When the Venetian merchant Marco Polo travelled the Silk Road in the 13th century, he encountered not only unfamiliar peoples, but also, to him, new forms of finance. In China, he was shocked to learn that Kublai Khan had introduced paper money. It was lighter, easier to transfer and store, and more valuable than the metal coins packed in his purse.
After returning to Venice, Marco Polo taught his fellow merchants how to use the Khan’s innovation. Even though some rejected the flat, foldable currency, arguing that it was no gold and never would be, paper money would change the world.
Like those stubborn 13th-century merchants, many today refuse to accept the newest form of money: cryptocurrency.
The United States Securities and Exchange Commission, SEC, recently filed lawsuits against Binance and Coinbase, the world’s two largest cryptocurrency exchanges, accusing them of operating as unregistered securities exchanges. For years, Coinbase, a publicly traded company with a large US customer base, has been asking American regulators for reasonable rules, to no avail.
Instead, government agencies have been confused about how to define crypto, often providing conflicting views. For the SEC, crypto is an asset that behaves like a security, while for the Commodity Futures Trading Commission, CFTC, it is a commodity. The Internal Revenue Service, IRS, meanwhile, treats it as property. Like the fable of the blind men and the elephant, each sees only one aspect and believes it to be the whole. This apparent lack of understanding precludes effective regulation.
Let us be clear: cryptocurrency is not digital money.
All metal and paper fiat currencies have been digitised for half a century – your bank account is a digital asset.
Crypto, on the other hand, monetises the exclusive right to send data by a new accounting technology called blockchain. When transferring an avax or ethereum to someone else, the right to transfer data is sent from one location to another, and this transaction is registered on the blockchain without the need for a bank or a state. Accountants, also called miners, carry out the bookkeeping in exchange for crypto.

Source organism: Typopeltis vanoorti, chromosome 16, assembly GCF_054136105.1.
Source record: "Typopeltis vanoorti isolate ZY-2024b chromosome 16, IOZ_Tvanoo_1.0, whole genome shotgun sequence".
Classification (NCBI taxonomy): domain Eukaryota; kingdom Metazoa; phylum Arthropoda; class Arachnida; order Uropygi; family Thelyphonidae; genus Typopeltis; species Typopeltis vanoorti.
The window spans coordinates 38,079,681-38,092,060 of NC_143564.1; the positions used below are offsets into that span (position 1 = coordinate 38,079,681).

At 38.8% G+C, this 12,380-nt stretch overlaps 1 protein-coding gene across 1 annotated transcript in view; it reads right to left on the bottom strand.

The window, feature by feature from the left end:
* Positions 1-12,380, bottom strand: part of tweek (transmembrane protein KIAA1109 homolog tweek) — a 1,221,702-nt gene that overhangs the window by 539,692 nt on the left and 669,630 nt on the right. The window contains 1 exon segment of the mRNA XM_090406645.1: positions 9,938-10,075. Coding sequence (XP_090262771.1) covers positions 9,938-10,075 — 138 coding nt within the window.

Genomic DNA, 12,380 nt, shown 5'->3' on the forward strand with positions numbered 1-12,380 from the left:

Recognising this radically new money and accounting is the first step in regulating crypto markets. But since the SEC, the CFTC, the IRS and similar institutions in other countries are designed for paper currency and its digital versions, they have struggled to adjust to the realities of data-money economies. Without a profound shift in thinking about finance, no regulation will be fit for purpose.
Many policymakers also wrongly believe that crypto is a speculative vehicle. But that ignores the blockchain’s revolutionary innovation: it enables economic actors to make their own monies and transact with minimal cost. Thousands of cryptocurrencies are already being exchanged for goods, services, and other currencies and cryptocurrencies by governments, companies, and individuals in more than 45,000 markets, operated by 524 centralised exchange platforms.
Regulators must understand four things about crypto.
First, it is not an alternative to the dollar, the euro, or other fiat currencies. In fact, my research has shown that crypto contributes to dollarisation.
Second, cryptocurrency exchanges undermine blockchains by using their own centralised bookkeeping: more than 90 per cent of bitcoin traded in 2021 was kept as custodial assets in exchanges. That means, if markets go bust, customers lose their money.
Third, many decentralised blockchains are based on centralised economic services, such as commodity trade accounting. Crypto is an innovation that creates order, not chaos.
And fourth, various forms of fiscal logic are already embedded in crypto economies, making them more suited to regulation than many people expect.
As for how to regulate the industry, a CBDC, or central bank digital currency, is crucial, because it would provide governments with a financial instrument whose transaction speed matches that of cryptocurrencies.
Currently, stablecoins are beyond the reach of central banks, imitating fiat currencies like the dollar without bearing the political and economic costs of fiat maintenance. Moreover, it would be easier to regulate exchanges by following a cryptocurrency’s value once it could be expressed and transacted with reference to a CBDC.
Above all else, regulators must ensure a level playing field. That means preventing exchange platforms from issuing their own data monies or tradable crypto assets. Otherwise, they will be competing on their own platforms.
Crypto exchanges should also be required to keep all custodial assets beyond the reach of their own traders or owners – a simple regulatory measure that would have protected customers’ investments following the collapse of FTX. Finally, tax authorities could use a CBDC to locate more taxable events and also propose a new tax for crypto income, thus increasing revenues.
For now, policymakers continue to act like those obstinate Venetian merchants. The problem is not with crypto, but rather its regulation. It is time to accept that crypto is here to stay and put the right rules in place to govern it.
Koray Caliskan, Associate Professor of Strategic Design and Management at The New School, is the author of Data Money: Inside Cryptocurrencies, Their Markets, Communities and Blockchains.(C) Project Syndicate 2023www.project-syndicate.org